With great power comes great responsibility
The Peter Parker principle has never been more relevant than today. Power is redistributed, and thus responsibility must adapt.
The current crisis is reshuffling and redistributing responsibility in a major way. In the most literal sense, responsibility is the ability to answer questions, to respond. No individual is directly responsible for a pandemic, or other kinds of exponential disruption. These are systemic phenomena. But every individual must answer to the threat.
A single superspreader can infect hundreds, if not thousands of other people. With a highly contagious virus, the indirect effects are a magnitude larger: all these infected people will themselves infect others. During the exponential spread of a pandemic, every single day can save thousands or even millions of lives. If we act fast and responsibly, we make a major difference.
With great power comes great responsibility.
In a highly interconnected world, individuals have both more responsibility and agency. At the same time, they rely on the acts and omissions of others. This is a paradox, making us powerful and powerless at the same time. Systemic forces and structures beyond individual control counterbalance the potential global reach of individual acts and omissions.
Responsibility has evolved into a networked phenomenon. We can call it networked responsibility. Any properly designed network can cope with failure, as long as there is enough redundancy. While a single misbehaving individual can do tremendous damage, it won’t destroy the whole network. But if too many networked individuals misbehave, the network fails.
Old farts like me might remember the times when AOL opened the gates to the Usenet forums. The phenomenon was dubbed Eternal September. The masses of AOL users entering the system overwhelmed Usenet culture. Before, it had seen onslaughts of newbies every September, when incoming students got access to Usenet for the first time.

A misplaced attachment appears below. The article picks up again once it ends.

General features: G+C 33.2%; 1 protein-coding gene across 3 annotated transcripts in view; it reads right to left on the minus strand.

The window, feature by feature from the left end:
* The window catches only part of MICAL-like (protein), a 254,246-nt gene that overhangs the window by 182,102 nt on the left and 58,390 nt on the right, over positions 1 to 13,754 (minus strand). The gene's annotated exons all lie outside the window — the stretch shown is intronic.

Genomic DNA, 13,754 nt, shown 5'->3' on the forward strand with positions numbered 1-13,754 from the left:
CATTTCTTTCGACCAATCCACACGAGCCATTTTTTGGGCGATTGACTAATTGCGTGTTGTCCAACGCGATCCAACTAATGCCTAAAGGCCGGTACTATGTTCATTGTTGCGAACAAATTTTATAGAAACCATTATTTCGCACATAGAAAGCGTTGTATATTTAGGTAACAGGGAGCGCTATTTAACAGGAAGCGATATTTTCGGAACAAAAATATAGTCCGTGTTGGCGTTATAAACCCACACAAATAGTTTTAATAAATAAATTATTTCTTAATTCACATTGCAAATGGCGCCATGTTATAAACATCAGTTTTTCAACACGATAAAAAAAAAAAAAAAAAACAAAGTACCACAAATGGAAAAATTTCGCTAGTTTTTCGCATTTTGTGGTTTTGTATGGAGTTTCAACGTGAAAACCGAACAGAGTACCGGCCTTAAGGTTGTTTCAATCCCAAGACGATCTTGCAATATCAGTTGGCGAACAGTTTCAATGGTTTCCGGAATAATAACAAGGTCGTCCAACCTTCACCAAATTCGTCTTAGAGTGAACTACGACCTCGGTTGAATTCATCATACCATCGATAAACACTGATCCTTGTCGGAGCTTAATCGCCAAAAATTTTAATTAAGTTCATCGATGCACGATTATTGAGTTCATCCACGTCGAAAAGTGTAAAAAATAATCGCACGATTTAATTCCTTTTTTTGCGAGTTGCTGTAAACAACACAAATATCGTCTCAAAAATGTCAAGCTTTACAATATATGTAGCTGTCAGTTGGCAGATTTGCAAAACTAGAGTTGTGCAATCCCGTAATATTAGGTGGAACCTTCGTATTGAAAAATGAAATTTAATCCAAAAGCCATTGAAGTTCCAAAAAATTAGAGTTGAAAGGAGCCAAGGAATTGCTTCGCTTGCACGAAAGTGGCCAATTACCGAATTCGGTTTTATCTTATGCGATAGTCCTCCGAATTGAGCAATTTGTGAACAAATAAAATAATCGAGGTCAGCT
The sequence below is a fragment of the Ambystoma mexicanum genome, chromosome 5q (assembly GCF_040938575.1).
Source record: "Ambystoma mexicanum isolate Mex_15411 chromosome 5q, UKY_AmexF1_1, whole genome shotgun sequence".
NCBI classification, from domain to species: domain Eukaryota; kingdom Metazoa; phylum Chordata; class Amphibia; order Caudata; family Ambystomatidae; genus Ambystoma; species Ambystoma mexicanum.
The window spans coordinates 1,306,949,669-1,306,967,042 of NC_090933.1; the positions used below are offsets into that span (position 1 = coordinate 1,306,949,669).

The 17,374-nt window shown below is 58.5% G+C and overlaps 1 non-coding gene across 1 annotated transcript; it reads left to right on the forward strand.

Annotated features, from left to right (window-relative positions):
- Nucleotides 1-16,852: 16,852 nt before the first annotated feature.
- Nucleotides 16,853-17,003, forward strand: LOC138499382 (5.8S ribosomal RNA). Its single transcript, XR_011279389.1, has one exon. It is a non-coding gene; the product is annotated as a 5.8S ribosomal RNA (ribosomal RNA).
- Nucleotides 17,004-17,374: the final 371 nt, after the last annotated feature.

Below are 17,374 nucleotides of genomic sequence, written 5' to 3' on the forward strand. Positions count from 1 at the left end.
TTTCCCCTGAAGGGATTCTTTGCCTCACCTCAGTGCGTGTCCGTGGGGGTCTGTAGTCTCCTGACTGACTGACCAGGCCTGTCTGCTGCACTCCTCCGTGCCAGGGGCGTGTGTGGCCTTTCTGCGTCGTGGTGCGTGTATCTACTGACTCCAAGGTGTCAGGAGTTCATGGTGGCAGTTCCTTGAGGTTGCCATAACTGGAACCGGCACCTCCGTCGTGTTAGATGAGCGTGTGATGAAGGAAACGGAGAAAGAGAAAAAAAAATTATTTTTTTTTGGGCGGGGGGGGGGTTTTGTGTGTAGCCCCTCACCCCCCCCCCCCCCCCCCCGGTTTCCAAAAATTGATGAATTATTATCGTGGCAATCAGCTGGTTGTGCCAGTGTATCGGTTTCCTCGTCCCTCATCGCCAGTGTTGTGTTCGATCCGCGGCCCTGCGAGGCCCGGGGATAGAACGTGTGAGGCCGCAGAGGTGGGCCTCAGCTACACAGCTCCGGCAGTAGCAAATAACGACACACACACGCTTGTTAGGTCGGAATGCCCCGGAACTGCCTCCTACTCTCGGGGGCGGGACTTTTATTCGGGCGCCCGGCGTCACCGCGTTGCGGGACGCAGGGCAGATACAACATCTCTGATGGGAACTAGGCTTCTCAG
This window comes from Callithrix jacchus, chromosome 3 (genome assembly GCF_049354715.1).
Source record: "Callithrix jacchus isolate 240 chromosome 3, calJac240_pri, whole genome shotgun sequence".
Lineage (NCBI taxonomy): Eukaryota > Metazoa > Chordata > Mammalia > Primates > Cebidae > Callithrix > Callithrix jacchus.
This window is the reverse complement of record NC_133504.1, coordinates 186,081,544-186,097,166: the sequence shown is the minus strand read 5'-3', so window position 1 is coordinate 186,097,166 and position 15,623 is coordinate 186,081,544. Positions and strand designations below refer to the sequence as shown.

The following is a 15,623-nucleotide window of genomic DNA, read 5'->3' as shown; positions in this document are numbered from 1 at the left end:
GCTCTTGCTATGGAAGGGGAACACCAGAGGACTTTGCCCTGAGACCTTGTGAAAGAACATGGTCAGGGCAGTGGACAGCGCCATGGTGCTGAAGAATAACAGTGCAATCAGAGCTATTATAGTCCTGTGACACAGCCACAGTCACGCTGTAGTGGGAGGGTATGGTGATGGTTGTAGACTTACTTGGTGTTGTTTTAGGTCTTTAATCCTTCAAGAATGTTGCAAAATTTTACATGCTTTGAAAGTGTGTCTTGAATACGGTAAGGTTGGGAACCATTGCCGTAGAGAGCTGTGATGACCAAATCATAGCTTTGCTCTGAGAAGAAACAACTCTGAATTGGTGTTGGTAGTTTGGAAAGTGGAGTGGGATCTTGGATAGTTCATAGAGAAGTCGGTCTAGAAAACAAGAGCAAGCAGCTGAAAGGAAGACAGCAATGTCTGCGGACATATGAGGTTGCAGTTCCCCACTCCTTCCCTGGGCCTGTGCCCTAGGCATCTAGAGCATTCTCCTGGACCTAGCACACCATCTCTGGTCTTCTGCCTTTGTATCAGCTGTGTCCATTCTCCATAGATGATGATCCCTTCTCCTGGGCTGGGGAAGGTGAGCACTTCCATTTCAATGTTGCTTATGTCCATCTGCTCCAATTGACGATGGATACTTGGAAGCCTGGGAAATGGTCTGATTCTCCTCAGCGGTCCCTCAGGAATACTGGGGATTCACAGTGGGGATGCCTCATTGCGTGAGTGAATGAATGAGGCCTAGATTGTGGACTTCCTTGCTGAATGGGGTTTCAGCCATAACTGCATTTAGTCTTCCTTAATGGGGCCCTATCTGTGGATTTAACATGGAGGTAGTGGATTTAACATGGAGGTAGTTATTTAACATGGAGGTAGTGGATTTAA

But with the September that never ended, this became the new normal, to the detriment of Usenet culture. Too many misbehaving individuals severely damaged the network. Usenet survived, but changed significantly. In theory, Usenet providers might have kept their borders intact, shielding Usenet off from AOL. But this would have required a very broad consent.
This is the systemic layer. An open network like Usenet defines itself by redundant links between different servers. If only one server kept its link to AOL, then this server would have to be isolated from the rest of Usenet. With multiple links, this is no easy task. And AOL, of course, had multiple links to Usenet itself.
We netizens need to grow up
These days, our world is shutting down a lot of physical links, while digital links thrive and grow. It’s an act of individual and systemic responsibility in view of a ginormous crisis. Our highly interconnected world has distributed power, reach and influence more evenly than ever before. Thus, the impact of a single misbehaving individual also can be greater than ever.
Platforms like Facebook and Twitter have been optimised for outrage and the spread of fake news. There is of course a responsibility for this on the systemic level, and we had this debate for years now. But it’s also up to the individual and to the community to behave responsibly. We netizens need to grow up and reflect our own behaviour as well as our behaviour in the different groups we participate in.
We need to exercise our powers as consumers and as citizens. But the question is: Can we keep the highly interconnected, networked, globalised world we were used to just weeks ago? Globalisation has been stagnating for a while. Will we see it return after this crisis?
Reconfiguring and redesigning our global networks
A lot of things we took for granted are now paused. We don’t know how long this moment of pause will be. It is our responsibility to think ahead. But at the moment, we are restricted by circumstances unthinkable for most of us just a short while ago. And we exercise our civic responsibility by restricting ourselves: another thing that was almost unthinkable just a month or two ago.
But this global experiment of behaviour change also shows that more things are possible than we thought, out of sheer necessity and the responsible actions of many people. This can give us some hope. We need to reconfigure and redesign our global networks to increase resilience and sustainability. This looks like a Herculean task, but I think it’s possible.
If we act responsibly.